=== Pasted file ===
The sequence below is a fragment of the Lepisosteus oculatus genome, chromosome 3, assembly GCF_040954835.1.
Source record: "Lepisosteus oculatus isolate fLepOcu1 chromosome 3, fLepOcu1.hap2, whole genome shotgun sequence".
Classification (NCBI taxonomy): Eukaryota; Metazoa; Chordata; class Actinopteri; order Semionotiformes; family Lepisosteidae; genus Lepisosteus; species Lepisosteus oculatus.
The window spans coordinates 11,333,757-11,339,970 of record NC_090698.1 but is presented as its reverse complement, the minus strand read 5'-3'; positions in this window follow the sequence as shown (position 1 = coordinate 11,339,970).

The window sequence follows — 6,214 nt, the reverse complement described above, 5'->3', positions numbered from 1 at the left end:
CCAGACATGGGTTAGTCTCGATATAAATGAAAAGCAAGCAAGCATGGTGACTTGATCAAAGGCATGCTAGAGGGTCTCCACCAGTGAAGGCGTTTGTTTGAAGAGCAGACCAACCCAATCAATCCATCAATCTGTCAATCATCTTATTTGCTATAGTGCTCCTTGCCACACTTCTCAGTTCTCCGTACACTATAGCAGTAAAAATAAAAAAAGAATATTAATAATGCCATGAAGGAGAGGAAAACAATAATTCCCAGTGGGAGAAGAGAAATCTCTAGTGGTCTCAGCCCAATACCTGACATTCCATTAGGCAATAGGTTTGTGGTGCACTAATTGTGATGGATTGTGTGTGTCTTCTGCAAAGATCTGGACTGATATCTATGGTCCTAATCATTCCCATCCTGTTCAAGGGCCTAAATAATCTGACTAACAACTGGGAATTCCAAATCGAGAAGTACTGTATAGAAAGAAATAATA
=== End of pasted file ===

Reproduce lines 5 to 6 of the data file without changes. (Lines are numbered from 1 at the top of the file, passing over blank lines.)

The window sequence follows — 6,214 nt, the reverse complement described above, 5'->3', positions numbered from 1 at the left end:
CCAGACATGGGTTAGTCTCGATATAAATGAAAAGCAAGCAAGCATGGTGACTTGATCAAAGGCATGCTAGAGGGTCTCCACCAGTGAAGGCGTTTGTTTGAAGAGCAGACCAACCCAATCAATCCATCAATCTGTCAATCATCTTATTTGCTATAGTGCTCCTTGCCACACTTCTCAGTTCTCCGTACACTATAGCAGTAAAAATAAAAAAAGAATATTAATAATGCCATGAAGGAGAGGAAAACAATAATTCCCAGTGGGAGAAGAGAAATCTCTAGTGGTCTCAGCCCAATACCTGACATTCCATTAGGCAATAGGTTTGTGGTGCACTAATTGTGATGGATTGTGTGTGTCTTCTGCAAAGATCTGGACTGATATCTATGGTCCTAATCATTCCCATCCTGTTCAAGGGCCTAAATAATCTGACTAACAACTGGGAATTCCAAATCGAGAAGTACTGTATAGAAAGAAATAATA